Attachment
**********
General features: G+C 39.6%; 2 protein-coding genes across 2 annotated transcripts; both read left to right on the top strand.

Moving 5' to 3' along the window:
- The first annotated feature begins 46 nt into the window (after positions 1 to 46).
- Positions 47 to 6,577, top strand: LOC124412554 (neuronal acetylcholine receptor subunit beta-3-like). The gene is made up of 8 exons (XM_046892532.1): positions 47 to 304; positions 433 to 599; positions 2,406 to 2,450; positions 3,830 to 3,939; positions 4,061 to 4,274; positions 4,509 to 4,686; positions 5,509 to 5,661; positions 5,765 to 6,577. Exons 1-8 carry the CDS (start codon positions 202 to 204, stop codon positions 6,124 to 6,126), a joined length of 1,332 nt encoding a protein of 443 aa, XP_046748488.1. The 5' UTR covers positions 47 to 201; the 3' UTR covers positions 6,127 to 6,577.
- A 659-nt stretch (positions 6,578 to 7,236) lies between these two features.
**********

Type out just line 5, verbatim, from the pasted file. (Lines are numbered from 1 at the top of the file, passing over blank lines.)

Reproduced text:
- A 659-nt stretch (positions 6,578 to 7,236) lies between these two features.